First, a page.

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Quotes From 13 Extreme Athletes on Overcoming Fear

When athletes are put to the test, we witness them going up against obstacles on the playing field: their opponents, the out-of-bounds lines, or the goal where they must score. But often, it's an unseen fear that can be the toughest to overcome. Confidence is a key factor in an athlete’s ability to succeed, as some of the most successful stars have noted: Babe Ruth encouraged us to “never let the fear of striking out keep you from playing the game,” while Wayne Gretzky famously quipped that “you miss 100% of the shots you don't take.”

Sometimes, it can be hard to find the courage to take those shots — a feeling all of us face from time to time, whether it’s taking risks or getting butterflies before life’s big moments. For many athletes, harnessing their fears unlocks the potential for greatness, and it’s a lesson we can all benefit from. Here’s what these extreme athletes and trainers have said about handling fear.

Skateboarding teaches you how to take a fall properly. If you try to kickflip down some stairs, it might take you 30 tries — and you just learn how to take a tumble out of it without getting hurt.
— Bam Margera, professional skateboarder, stunt performer, and television personality

People say to me all the time, “You have no fear.” I tell them, “No, that’s not true. I’m scared all the time. You have to have fear in order to have courage. I’m a courageous person because I’m a scared person.”
— Ronda Rousey, former UFC & WWE Women’s Champion

If you’re convinced you’re going to fail, or fall, or get hurt, that will come to fruition because that’s what you’re visualizing… That’s really what separates a lot of people from being world champions or from being as good as they can.
— Tony Hawk, professional skateboarder and 10-time X Games gold medalist

My fear of losing surfing was greater than my fear of sharks.
— Bethany Hamilton, professional surfer and author who lost her arm in a shark attack

I should add that at no time does fear disappear. It’s just as bad in the hundredth fight as it was in the first, except by the time he reaches a hundred fights or long before that, he’s developed enough discipline where he can learn to live with it, which is the object, to learn to live with it.
— Cus D’Amato, boxing manager for world heavyweight champions Mike Tyson, Floyd Patterson, and others

Right out of high school I never had the fear of getting beat, which is how most people lose.
— Dan Gable, Olympic gold medal-winning wrestler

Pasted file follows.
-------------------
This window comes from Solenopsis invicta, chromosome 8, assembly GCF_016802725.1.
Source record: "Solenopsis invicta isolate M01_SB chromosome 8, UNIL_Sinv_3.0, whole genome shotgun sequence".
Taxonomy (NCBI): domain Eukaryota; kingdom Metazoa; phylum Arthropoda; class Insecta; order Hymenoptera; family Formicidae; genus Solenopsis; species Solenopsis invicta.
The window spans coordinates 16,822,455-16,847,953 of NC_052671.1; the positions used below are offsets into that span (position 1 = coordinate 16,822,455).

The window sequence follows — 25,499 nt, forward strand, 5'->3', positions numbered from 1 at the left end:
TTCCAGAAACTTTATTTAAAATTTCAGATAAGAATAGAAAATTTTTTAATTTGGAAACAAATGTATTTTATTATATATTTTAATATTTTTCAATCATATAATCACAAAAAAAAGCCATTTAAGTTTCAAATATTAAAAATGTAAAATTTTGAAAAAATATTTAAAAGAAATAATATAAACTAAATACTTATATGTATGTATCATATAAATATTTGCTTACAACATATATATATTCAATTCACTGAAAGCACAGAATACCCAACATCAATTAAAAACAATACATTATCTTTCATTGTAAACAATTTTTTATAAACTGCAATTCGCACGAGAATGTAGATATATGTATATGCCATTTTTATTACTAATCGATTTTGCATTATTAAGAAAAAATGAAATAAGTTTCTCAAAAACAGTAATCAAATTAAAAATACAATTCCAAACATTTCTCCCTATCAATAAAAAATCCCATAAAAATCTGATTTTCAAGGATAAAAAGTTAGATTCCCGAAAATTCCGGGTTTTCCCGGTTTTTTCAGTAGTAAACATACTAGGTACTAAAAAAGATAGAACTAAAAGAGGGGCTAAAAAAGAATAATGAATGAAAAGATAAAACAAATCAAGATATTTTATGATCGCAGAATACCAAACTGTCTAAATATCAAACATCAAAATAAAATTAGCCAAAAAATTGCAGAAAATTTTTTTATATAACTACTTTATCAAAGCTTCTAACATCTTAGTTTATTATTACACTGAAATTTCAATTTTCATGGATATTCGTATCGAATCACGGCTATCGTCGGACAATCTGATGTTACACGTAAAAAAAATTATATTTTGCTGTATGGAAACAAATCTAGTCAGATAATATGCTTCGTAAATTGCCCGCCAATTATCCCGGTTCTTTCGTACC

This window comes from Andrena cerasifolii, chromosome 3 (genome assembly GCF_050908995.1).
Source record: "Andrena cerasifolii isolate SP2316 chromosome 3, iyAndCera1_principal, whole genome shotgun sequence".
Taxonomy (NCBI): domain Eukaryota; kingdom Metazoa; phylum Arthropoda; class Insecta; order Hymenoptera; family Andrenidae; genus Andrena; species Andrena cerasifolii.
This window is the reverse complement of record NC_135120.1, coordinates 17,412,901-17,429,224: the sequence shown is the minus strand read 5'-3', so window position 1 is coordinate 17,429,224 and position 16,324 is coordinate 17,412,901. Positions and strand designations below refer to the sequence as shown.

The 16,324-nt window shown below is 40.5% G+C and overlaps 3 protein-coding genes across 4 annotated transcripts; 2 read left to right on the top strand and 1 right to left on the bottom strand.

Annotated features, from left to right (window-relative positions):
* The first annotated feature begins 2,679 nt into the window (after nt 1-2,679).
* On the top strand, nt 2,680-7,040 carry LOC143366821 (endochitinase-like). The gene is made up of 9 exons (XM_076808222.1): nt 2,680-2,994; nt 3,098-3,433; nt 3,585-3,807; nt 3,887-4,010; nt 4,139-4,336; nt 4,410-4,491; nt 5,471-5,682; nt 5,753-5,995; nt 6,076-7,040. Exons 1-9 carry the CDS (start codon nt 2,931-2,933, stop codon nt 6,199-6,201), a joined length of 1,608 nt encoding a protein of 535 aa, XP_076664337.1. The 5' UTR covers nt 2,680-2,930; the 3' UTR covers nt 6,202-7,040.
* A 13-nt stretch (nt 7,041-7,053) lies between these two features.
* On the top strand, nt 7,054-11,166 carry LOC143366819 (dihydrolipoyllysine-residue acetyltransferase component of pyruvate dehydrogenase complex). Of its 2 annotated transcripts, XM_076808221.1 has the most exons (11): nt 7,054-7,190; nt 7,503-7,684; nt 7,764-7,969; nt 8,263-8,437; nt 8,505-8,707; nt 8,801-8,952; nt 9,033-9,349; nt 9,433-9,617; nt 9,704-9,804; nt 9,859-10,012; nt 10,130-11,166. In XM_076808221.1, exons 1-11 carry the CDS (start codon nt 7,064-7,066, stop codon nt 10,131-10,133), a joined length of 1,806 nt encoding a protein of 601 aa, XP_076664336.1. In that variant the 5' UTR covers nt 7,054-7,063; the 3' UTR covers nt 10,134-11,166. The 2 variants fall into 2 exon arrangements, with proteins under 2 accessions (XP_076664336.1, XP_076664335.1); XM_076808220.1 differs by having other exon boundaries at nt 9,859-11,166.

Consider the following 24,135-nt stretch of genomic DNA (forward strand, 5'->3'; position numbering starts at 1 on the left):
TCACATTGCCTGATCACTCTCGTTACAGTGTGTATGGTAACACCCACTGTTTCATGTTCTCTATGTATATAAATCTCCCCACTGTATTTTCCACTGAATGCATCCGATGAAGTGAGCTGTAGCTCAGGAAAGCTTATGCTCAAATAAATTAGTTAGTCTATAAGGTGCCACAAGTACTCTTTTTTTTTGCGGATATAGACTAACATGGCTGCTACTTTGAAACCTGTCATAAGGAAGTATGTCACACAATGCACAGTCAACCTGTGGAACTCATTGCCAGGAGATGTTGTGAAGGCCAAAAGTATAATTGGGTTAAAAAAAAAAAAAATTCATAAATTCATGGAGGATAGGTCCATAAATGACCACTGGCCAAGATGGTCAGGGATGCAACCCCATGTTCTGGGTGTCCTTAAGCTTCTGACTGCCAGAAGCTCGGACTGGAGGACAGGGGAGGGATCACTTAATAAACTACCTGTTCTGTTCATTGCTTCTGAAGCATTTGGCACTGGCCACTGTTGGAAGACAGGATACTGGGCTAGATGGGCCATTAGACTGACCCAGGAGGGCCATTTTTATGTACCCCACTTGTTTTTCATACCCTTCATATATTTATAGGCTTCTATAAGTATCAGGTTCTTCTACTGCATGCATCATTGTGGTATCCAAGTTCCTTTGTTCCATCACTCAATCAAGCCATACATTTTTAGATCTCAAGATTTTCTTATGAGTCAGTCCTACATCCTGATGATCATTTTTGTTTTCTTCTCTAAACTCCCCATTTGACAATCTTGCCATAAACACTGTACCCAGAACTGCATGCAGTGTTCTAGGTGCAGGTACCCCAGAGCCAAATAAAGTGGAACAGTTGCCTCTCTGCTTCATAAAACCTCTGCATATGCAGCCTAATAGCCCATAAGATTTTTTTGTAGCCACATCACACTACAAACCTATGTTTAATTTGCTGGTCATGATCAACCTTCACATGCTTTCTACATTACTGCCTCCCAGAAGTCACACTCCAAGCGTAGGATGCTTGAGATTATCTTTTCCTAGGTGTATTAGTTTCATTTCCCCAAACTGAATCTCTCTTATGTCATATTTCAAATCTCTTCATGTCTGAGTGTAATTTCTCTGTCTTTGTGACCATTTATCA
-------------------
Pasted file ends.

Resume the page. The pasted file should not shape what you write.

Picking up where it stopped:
Getting hit motivates me. It makes me punish the guy more. A fighter takes a punch, hits back with three punches.
— Roberto Durán, former world champion boxer

You can’t stress about sharks. I mean, is it even hungry? The way I think about it is, there are 460 species of shark and 456 of them aren’t bothered about eating you.
— Kelly Slater, 11-time World Surf League champion

The hardest thing for a person is to go out, give it 100%, do everything you can at that time to succeed, and then have failure.
— Levi LaVallee, professional snowmobiler and 13-time X Games medalist

Fear is such a personal thing, but in a lot of situations, fear is just a reaction of the human brain, which is wired to convince us that what we may want to do is a bad idea. When we face fear, we have to ask ourselves how badly we want that thing that we’re afraid of, and how can we learn to work through the fear when we feel it.
— Samantha Larson, mountain climber who once was the youngest person to climb the Seven Summits

If you have fear then it means you are not living in the moment. You are either stuck in the past or worrying about the future. It is important to not think and just do! Follow your heart and fear does not exist.
— Garrett McNamara, big-wave surfer and eight-time Guinness World Record holder for the largest wave ever surfed

Preparation reduces risk because it enables you to deal with situations as they arise. If you are prepared, then you know you have the answer, and you can rely on their training. There is then less to fear as you know you can cope.
— Robert Herbst, world champion powerlifter

Photo credit: Jaguar/ Alamy Stock Photo

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About the Author
Sean Neumann
Sean Neumann is a writer and reporter based in Chicago, Illinois.
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